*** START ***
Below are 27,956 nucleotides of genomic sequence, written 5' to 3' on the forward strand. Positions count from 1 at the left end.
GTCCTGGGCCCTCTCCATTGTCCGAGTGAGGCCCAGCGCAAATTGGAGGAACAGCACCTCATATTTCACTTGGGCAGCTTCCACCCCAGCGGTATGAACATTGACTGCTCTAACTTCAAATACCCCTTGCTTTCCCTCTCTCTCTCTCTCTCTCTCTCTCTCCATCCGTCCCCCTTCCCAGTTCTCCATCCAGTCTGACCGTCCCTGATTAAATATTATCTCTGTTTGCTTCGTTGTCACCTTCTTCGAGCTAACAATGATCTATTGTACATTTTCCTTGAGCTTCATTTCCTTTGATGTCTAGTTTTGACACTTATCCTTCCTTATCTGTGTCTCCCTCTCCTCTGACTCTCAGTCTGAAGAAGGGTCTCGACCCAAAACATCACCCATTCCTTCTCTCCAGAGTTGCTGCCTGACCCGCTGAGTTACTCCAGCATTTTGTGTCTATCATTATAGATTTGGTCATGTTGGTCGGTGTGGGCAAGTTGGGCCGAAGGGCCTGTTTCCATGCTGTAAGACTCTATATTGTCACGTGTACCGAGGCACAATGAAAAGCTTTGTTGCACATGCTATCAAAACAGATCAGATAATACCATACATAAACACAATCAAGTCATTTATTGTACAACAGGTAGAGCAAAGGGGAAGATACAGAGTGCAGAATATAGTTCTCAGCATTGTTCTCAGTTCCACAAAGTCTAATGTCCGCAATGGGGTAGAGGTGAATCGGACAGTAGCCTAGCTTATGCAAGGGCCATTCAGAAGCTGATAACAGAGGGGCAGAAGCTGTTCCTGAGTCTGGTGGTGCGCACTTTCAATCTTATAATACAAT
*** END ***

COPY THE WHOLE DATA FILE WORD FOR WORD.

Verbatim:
Below are 27,956 nucleotides of genomic sequence, written 5' to 3' on the forward strand. Positions count from 1 at the left end.
GTCCTGGGCCCTCTCCATTGTCCGAGTGAGGCCCAGCGCAAATTGGAGGAACAGCACCTCATATTTCACTTGGGCAGCTTCCACCCCAGCGGTATGAACATTGACTGCTCTAACTTCAAATACCCCTTGCTTTCCCTCTCTCTCTCTCTCTCTCTCTCTCTCCATCCGTCCCCCTTCCCAGTTCTCCATCCAGTCTGACCGTCCCTGATTAAATATTATCTCTGTTTGCTTCGTTGTCACCTTCTTCGAGCTAACAATGATCTATTGTACATTTTCCTTGAGCTTCATTTCCTTTGATGTCTAGTTTTGACACTTATCCTTCCTTATCTGTGTCTCCCTCTCCTCTGACTCTCAGTCTGAAGAAGGGTCTCGACCCAAAACATCACCCATTCCTTCTCTCCAGAGTTGCTGCCTGACCCGCTGAGTTACTCCAGCATTTTGTGTCTATCATTATAGATTTGGTCATGTTGGTCGGTGTGGGCAAGTTGGGCCGAAGGGCCTGTTTCCATGCTGTAAGACTCTATATTGTCACGTGTACCGAGGCACAATGAAAAGCTTTGTTGCACATGCTATCAAAACAGATCAGATAATACCATACATAAACACAATCAAGTCATTTATTGTACAACAGGTAGAGCAAAGGGGAAGATACAGAGTGCAGAATATAGTTCTCAGCATTGTTCTCAGTTCCACAAAGTCTAATGTCCGCAATGGGGTAGAGGTGAATCGGACAGTAGCCTAGCTTATGCAAGGGCCATTCAGAAGCTGATAACAGAGGGGCAGAAGCTGTTCCTGAGTCTGGTGGTGCGCACTTTCAATCTTATAATACAAT